The sweeping criticism of the referendum was seen across Ohio — from Butler County near Cincinnati, which Trump won by 30 points three years ago but backed the referendum by 0.6 points, to Montgomery County, where Trump lost 2 points in 2020 but lost the referendum by 14. a point. Points Tuesday.
All three of the major GOP Senate candidates—LaRose, businessman Moreno, and Sen. Matt Dolan—endorsed Number 1. But none of them made it the cornerstone of their bids the way LaRose did—and now the knives are out.
“Frank LaRose is betting his entire political life on Case 1. He’s our Secretary of State-elect, and he spent the entire summer campaigning ‘Yes’ at the expense of doing his job running this election,” Ohio Democratic Party President Elizabeth Walters told ABC News.
“I think what’s really interesting is how Republican politicians will use this issue to make political games and support their own ambitions.”
LaRose spun the loss as a testament to his merits as a fighter despite the results.
“I have said for months that there is an assault on our constitution and that has not changed,” he said in a statement. “I’m just beginning to fight to protect the values of Ohio.”
In a phone interview after the election, LaRose indicated that he did not regret fighting for a cause he described as “worthwhile”.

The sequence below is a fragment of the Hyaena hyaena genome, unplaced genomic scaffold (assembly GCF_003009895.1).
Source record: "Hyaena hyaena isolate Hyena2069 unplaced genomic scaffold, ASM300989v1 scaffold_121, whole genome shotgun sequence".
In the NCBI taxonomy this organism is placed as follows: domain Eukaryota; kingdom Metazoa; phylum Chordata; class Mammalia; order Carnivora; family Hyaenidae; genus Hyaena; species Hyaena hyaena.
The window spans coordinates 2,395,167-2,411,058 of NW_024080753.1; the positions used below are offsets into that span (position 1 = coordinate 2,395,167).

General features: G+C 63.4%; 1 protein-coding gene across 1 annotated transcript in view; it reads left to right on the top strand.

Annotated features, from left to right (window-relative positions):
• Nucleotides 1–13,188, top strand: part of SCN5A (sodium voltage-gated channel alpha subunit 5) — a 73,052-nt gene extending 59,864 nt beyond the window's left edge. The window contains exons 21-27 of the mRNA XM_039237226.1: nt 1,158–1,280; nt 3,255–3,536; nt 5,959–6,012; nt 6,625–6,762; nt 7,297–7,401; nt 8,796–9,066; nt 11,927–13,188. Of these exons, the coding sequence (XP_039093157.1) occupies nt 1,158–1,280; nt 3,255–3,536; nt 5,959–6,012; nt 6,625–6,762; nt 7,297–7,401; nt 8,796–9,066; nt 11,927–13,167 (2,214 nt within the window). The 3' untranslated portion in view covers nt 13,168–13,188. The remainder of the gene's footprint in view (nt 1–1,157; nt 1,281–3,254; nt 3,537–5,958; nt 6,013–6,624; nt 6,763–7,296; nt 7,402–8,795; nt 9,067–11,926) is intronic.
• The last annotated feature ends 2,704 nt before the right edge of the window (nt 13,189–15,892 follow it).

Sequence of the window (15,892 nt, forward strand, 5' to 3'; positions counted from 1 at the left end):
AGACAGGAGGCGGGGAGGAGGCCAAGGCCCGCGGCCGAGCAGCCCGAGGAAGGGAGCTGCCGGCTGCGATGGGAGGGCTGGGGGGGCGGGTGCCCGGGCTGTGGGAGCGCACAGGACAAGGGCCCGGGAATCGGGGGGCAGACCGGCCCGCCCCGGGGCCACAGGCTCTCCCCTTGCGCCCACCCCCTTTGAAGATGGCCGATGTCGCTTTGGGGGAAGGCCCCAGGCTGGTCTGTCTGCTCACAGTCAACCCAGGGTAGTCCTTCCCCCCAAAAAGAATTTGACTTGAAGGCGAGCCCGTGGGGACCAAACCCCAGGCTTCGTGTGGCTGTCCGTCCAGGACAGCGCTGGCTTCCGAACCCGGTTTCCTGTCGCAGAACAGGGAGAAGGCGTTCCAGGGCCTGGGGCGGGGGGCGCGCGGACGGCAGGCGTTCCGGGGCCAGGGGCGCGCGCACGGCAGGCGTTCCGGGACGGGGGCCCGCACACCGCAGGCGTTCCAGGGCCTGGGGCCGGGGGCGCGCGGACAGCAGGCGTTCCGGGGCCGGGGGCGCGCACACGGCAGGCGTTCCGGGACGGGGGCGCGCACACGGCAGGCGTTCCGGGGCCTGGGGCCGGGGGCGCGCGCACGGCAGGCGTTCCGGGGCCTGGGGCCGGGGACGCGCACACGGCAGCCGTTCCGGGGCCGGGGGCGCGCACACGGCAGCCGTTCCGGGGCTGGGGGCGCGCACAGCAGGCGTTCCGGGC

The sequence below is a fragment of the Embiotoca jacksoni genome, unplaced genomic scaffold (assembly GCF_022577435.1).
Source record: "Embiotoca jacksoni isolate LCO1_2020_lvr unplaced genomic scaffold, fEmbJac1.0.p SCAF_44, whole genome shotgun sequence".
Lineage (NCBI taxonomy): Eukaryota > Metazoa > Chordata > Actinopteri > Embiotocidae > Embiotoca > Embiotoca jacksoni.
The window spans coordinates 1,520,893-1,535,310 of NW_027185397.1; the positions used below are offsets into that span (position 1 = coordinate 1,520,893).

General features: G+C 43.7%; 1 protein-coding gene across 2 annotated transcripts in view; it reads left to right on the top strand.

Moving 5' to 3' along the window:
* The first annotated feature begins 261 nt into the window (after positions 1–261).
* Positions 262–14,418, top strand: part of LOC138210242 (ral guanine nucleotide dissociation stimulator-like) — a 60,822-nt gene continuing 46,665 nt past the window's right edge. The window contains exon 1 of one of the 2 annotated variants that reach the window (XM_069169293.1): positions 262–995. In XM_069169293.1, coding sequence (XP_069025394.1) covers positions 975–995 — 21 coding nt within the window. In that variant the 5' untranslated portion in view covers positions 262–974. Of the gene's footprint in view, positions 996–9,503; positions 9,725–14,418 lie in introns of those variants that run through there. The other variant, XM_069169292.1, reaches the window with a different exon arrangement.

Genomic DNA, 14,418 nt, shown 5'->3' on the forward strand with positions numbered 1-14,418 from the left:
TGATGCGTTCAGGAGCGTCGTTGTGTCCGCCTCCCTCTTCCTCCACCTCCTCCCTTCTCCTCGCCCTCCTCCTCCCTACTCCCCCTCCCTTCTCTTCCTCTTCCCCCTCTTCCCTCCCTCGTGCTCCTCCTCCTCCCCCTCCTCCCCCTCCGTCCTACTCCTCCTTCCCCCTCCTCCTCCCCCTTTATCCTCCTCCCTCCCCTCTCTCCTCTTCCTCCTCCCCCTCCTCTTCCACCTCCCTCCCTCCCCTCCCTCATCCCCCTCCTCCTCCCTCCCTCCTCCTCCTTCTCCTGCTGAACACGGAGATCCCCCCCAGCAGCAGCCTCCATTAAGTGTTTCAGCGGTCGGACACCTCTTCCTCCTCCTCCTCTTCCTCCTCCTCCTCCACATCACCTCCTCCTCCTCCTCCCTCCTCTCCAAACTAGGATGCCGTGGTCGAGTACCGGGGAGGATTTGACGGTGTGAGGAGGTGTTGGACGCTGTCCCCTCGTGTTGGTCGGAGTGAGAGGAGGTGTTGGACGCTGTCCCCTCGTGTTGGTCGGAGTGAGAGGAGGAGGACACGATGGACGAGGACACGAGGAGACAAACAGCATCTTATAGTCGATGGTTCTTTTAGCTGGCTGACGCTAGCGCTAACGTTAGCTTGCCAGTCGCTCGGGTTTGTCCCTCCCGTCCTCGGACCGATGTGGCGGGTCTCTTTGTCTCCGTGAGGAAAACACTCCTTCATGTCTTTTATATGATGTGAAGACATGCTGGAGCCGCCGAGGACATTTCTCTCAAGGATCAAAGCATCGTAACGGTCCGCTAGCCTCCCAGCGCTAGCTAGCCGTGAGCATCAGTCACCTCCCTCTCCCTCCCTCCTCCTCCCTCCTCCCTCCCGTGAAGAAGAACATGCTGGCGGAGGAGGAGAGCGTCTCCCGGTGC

“Of course, that’s the message that the Democratic Party is trying to drive because, I mean, they know this race is coming up to me against Sherrod Brown, and I’m the clear frontrunner on the Republican primary side. And, you know, they’re really focused on trying to attack me because they know I’m the one. Who can be sure. But what’s clear is, Ohio, know who’s going to go to battle for them and stand up for their values,” he told Rose.
“I don’t think there is a sane person who can say I didn’t put in a full effort to win a Ver 1 campaign and no one worked harder than me. Seventy-six different events all over the state. Tens of thousands of miles.”
Some Republican state strategists have cautioned against drawing straight lines between a single-issue campaign and a Senate primary or general election that will see the actual candidates debate a full range of policies.